March 3 (Bloomberg) -- Hedge funds increased their bullish bets on West Texas Intermediate oil to a record as rising flows of domestic crude to Gulf Coast refineries cut demand for more costly foreign grades.
Money managers bolstered net-long positions, or wagers on rising prices, on the U.S. benchmark by 2.2 percent in the week ended Feb. 25, Commodity Futures Trading Commission data show. The positions climbed to the highest level in CFTC data going back to 2006.
Shipments to the Gulf from Cushing, Oklahoma, which is the delivery point for New York futures, began to surge in January, when TransCanada Corp. started moving oil on the southern leg of the Keystone XL pipeline. The added supplies helped narrow the premium of Brent crude, the international benchmark, over WTI to a 21-week closing low of $6.48 a barrel on Feb. 28 from a 2014 high of $14.88 on Jan. 13.
“The completion of the pipeline is clearly having an impact,” said John Kilduff, a partner at Again Capital LLC, a New York-based hedge fund that focuses on energy. “The rise in speculative length and the narrowing of the Brent spread are a product of the Cushing supply drops, which should continue.”
Crude declined 60 cents, or 0.6 percent, to $101.83 a barrel on the New York Mercantile Exchange in the report week. Prices surged as much as $2.63 a barrel to $105.22 today amid escalating tension between Ukraine and Russia, the world’s largest energy exporter. WTI has gained 6.4 percent this year.
Futures began the reporting period by advancing 0.9 percent to $103.31 on Feb. 19, the highest settlement since Oct. 8, on speculation that an Energy Information Administration report the next day would show that Cushing stockpiles fell.
Oil slipped 0.4 percent to $102.92 on Feb. 20 after the EIA said nationwide U.S. crude inventories climbed in the week ended Feb. 14 as gasoline use slid. Crude supplies rose 973,000 barrels to 362.3 million, the highest level since Dec. 20. Cushing supplies dropped 1.73 million barrels to 35.9 million, the lowest since October. Gasoline demand fell for a third week, down 3.5 percent to 8.03 million barrels a day.
Crude decreased 0.7 percent to $102.20 on Feb. 21 amid speculation prices climbed more than justified as the heating season nears its end. WTI increased 10 percent in the six weeks ended on Feb. 21. It’s the longest run of gains in a year.
Futures increased 0.6 percent to $102.82 a barrel on Feb. 24 as the Standard & Poor’s 500 index rose, touching an intraday record. Equities advanced as investors projected that the U.S. economy can withstand a slowdown of the Federal Reserve’s bond-buying program.
WTI dropped 1 percent to $101.83 on Feb. 25, the biggest decline in three weeks, on projections that a report the next day would show that U.S. supplies rose and on concern that the weakening Chinese yuan will hurt growth in the second-biggest oil-consuming country. The Chinese currency slid for a sixth day, ending below the central bank’s reference rate for the first time since September 2012.
Futures rose 0.7 percent to $102.59 on Feb. 26 after the EIA said Cushing supplies declined 1.08 million barrels to 34.8 million in the week ended Feb. 21. It was the fourth-straight decrease and left stockpiles at the lowest level since October.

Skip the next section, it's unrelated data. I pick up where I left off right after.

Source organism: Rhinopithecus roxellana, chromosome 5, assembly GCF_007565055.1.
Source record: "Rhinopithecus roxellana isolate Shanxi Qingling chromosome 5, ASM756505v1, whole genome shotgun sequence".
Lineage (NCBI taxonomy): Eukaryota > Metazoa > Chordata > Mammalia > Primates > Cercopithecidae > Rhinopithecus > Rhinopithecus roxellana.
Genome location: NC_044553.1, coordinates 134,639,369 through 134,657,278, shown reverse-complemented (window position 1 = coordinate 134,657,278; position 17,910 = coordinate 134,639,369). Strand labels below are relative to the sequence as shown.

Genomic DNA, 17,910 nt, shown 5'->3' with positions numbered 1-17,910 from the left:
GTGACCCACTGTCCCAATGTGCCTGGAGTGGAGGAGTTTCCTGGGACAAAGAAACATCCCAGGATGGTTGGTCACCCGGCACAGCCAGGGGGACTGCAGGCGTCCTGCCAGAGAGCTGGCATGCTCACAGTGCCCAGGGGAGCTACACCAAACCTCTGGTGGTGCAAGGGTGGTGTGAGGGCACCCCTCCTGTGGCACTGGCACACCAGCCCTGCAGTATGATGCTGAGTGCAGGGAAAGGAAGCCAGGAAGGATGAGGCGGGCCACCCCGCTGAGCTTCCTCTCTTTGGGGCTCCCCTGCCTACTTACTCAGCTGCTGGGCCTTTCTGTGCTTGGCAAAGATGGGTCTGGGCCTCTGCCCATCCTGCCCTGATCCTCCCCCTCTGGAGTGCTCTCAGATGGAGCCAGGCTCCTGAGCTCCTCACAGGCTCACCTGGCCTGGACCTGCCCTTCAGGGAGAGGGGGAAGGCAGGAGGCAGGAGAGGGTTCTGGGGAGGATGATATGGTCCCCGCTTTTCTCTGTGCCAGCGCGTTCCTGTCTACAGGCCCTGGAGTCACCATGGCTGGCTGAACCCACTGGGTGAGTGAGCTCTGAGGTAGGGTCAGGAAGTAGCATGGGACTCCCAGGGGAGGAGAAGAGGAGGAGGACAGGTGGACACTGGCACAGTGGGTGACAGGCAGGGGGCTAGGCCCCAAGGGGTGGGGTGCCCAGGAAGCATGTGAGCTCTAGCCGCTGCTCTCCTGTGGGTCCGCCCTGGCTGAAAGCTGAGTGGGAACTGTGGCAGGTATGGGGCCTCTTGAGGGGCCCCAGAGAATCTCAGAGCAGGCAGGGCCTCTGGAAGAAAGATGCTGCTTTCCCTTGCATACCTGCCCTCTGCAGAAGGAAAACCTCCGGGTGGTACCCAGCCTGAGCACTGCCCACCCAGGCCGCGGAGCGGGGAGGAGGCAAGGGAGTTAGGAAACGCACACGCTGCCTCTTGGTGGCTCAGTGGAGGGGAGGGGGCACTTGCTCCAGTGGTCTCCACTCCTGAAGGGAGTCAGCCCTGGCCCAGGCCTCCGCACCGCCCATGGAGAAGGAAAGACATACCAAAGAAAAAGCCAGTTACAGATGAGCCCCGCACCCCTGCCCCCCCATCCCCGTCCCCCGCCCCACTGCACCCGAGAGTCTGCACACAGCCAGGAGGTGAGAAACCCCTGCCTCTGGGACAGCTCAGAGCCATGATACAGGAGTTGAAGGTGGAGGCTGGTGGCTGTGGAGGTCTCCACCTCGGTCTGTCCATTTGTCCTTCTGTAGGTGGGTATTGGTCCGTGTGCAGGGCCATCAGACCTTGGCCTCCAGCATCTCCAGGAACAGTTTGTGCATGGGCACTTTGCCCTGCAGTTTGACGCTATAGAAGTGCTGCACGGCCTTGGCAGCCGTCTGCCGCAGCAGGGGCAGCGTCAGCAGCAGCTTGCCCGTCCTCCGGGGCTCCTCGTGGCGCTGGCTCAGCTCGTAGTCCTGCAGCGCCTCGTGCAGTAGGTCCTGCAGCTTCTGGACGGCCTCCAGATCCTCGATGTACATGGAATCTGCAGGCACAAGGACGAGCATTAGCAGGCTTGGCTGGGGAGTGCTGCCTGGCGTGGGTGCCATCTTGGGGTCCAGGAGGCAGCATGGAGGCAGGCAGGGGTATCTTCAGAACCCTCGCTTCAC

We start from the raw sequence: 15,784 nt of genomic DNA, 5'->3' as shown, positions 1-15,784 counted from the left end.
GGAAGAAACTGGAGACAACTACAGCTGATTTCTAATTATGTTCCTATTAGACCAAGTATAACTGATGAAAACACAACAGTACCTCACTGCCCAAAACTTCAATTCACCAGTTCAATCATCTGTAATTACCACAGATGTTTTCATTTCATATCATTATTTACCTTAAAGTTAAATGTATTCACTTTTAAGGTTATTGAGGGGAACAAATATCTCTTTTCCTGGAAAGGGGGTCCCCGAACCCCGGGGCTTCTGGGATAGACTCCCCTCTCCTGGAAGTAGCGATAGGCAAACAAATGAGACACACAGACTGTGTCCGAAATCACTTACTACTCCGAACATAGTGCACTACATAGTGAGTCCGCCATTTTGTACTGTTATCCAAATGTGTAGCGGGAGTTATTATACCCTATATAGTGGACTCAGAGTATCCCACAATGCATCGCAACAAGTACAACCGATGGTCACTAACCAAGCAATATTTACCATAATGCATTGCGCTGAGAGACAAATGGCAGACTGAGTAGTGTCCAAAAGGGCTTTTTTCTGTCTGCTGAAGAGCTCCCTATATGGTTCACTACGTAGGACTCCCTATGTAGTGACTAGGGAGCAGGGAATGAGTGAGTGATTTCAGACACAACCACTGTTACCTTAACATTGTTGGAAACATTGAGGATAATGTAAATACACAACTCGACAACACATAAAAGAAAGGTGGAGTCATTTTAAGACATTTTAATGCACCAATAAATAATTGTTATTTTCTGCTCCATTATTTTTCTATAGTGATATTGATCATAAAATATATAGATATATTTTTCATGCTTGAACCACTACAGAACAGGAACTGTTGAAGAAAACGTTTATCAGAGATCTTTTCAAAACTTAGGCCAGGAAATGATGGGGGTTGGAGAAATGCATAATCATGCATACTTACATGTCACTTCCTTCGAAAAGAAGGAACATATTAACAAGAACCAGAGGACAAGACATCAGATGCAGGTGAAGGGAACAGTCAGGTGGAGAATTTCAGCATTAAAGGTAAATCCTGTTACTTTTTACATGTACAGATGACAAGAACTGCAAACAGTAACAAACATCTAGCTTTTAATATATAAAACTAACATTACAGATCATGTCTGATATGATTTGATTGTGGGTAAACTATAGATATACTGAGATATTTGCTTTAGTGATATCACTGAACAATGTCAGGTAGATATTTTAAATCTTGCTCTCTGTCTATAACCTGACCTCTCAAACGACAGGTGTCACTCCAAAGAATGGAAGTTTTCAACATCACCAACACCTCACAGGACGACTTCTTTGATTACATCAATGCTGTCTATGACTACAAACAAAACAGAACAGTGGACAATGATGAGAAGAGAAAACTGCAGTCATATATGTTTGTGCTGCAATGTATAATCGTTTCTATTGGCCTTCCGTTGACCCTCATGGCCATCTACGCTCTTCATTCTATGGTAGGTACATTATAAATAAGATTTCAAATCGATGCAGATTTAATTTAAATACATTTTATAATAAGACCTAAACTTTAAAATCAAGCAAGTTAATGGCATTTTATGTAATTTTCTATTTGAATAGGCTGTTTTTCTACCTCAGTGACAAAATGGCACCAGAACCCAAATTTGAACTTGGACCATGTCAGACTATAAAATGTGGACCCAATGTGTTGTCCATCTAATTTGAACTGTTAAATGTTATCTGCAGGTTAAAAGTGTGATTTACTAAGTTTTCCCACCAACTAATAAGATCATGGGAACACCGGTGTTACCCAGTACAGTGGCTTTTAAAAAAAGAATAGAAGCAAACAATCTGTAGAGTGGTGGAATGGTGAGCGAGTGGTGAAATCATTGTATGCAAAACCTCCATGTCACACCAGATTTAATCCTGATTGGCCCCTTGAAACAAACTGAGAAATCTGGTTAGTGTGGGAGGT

WTI extended gains today after Ukraine, the main conduit for Russian natural gas supply to consumers in Europe, mobilized its army reserves as its neighbor seized control of the Black Sea region of Crimea.
Net-long positions in WTI crude increased by 7,195 futures and options combined to 339,052. Long positions gained by 8,467 to a record 360,868, while shorts rose by 1,272 to 21,816.
“The risk for prices is to the upside rather than lower,” said Michael Lynch, president of Strategic Energy & Economic Research in Winchester, Massachusetts. “There are a lot of bullish factors out there that can move prices higher in the weeks ahead.”
Money managers’ bullish wagers on ultra low sulfur diesel, a category that includes heating oil, surged by 10,827 futures and options combined to 45,420, the highest level in a year.
The fuel gained 0.26 cent, or 0.1 percent, to $3.1043 a gallon in the report week. The contract gained 0.28 cent to $3.0893 on Feb. 28 and was at $3.0827 today.
Net-long bets on gasoline held by money managers, including hedge funds, commodity pools and commodity-trading advisers, climbed by 14,999 futures and options combined, or 37 percent, to 55,350, the most since September, the CFTC data showed.
Futures decreased 3.42 cents, or 1.2 percent, in the reporting period to $2.7981 a gallon on the Nymex. The contract rose 2.8 cents, or 1 percent, to 2.7898 Feb. 28, and was at $3.0183 today.
Regular gasoline at the pump, averaged nationwide, gained 0.3 cent to $3.459 a gallon yesterday, according to Heathrow, Florida-based AAA, the largest U.S. motoring group. Retail prices have climbed for 24 days.
Net-long wagers on four U.S. natural gas contracts increased 5,520 futures equivalents, or 1.2 percent, to 447,529, the highest since May.
The measure includes an index of four contracts adjusted to futures equivalents: Nymex natural gas futures, Nymex Henry Hub Swap Futures, Nymex ClearPort Henry Hub Penultimate Swaps and the ICE Futures U.S. Henry Hub contract. Henry Hub, in Erath, Louisiana, is the delivery point for Nymex futures, a benchmark price for the fuel.
Natural gas futures fell 45.5 cents, or 8.2 percent, to $5.096 per million British thermal units on the Nymex during the report week. Futures climbed 9.8 cents, or 2.2 percent, to $4.609 Feb. 28. They slipped to $4.563 today.
“Speculators are prepared for the upside potential of the crude oil market, leaving them unprepared for downside risk,” said Tim Evans, an energy analyst at Citi Futures in New York. “This leaves them very vulnerable.”
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